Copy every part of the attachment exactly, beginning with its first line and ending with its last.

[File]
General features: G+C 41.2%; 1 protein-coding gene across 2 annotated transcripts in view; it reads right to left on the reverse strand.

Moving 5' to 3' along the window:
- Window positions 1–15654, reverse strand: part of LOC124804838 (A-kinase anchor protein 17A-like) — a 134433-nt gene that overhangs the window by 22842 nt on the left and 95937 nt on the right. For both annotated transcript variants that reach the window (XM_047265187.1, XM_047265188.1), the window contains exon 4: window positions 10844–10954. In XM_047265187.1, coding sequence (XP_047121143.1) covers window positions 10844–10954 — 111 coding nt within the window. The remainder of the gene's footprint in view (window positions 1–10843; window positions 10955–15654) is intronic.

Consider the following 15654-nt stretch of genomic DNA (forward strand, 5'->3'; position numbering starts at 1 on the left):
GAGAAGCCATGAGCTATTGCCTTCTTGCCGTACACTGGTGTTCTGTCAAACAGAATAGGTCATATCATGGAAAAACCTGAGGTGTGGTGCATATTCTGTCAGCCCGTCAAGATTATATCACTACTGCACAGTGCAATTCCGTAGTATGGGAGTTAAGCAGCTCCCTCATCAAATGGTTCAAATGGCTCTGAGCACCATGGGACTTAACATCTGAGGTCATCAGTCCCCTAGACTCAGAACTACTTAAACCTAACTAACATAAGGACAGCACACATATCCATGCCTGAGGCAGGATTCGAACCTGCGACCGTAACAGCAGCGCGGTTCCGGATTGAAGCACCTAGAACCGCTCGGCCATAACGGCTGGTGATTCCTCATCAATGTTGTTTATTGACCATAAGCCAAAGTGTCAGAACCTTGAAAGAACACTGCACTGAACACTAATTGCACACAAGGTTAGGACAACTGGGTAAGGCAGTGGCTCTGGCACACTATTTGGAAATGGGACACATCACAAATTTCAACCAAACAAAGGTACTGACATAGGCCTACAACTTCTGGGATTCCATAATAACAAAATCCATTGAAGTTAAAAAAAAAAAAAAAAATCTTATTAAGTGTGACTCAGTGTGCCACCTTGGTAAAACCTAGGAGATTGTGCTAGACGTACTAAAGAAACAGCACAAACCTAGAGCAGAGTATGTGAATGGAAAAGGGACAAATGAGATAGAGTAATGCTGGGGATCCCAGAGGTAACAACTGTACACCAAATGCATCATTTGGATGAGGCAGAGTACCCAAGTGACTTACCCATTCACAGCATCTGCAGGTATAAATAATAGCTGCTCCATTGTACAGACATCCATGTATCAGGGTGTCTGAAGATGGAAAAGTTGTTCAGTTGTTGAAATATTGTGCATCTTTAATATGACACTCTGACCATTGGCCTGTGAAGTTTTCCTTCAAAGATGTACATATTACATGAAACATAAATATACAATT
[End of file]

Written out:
General features: G+C 41.2%; 1 protein-coding gene across 2 annotated transcripts in view; it reads right to left on the reverse strand.

Moving 5' to 3' along the window:
- Window positions 1–15654, reverse strand: part of LOC124804838 (A-kinase anchor protein 17A-like) — a 134433-nt gene that overhangs the window by 22842 nt on the left and 95937 nt on the right. For both annotated transcript variants that reach the window (XM_047265187.1, XM_047265188.1), the window contains exon 4: window positions 10844–10954. In XM_047265187.1, coding sequence (XP_047121143.1) covers window positions 10844–10954 — 111 coding nt within the window. The remainder of the gene's footprint in view (window positions 1–10843; window positions 10955–15654) is intronic.

Consider the following 15654-nt stretch of genomic DNA (forward strand, 5'->3'; position numbering starts at 1 on the left):
GAGAAGCCATGAGCTATTGCCTTCTTGCCGTACACTGGTGTTCTGTCAAACAGAATAGGTCATATCATGGAAAAACCTGAGGTGTGGTGCATATTCTGTCAGCCCGTCAAGATTATATCACTACTGCACAGTGCAATTCCGTAGTATGGGAGTTAAGCAGCTCCCTCATCAAATGGTTCAAATGGCTCTGAGCACCATGGGACTTAACATCTGAGGTCATCAGTCCCCTAGACTCAGAACTACTTAAACCTAACTAACATAAGGACAGCACACATATCCATGCCTGAGGCAGGATTCGAACCTGCGACCGTAACAGCAGCGCGGTTCCGGATTGAAGCACCTAGAACCGCTCGGCCATAACGGCTGGTGATTCCTCATCAATGTTGTTTATTGACCATAAGCCAAAGTGTCAGAACCTTGAAAGAACACTGCACTGAACACTAATTGCACACAAGGTTAGGACAACTGGGTAAGGCAGTGGCTCTGGCACACTATTTGGAAATGGGACACATCACAAATTTCAACCAAACAAAGGTACTGACATAGGCCTACAACTTCTGGGATTCCATAATAACAAAATCCATTGAAGTTAAAAAAAAAAAAAAAAATCTTATTAAGTGTGACTCAGTGTGCCACCTTGGTAAAACCTAGGAGATTGTGCTAGACGTACTAAAGAAACAGCACAAACCTAGAGCAGAGTATGTGAATGGAAAAGGGACAAATGAGATAGAGTAATGCTGGGGATCCCAGAGGTAACAACTGTACACCAAATGCATCATTTGGATGAGGCAGAGTACCCAAGTGACTTACCCATTCACAGCATCTGCAGGTATAAATAATAGCTGCTCCATTGTACAGACATCCATGTATCAGGGTGTCTGAAGATGGAAAAGTTGTTCAGTTGTTGAAATATTGTGCATCTTTAATATGACACTCTGACCATTGGCCTGTGAAGTTTTCCTTCAAAGATGTACATATTACATGAAACATAAATATACAATT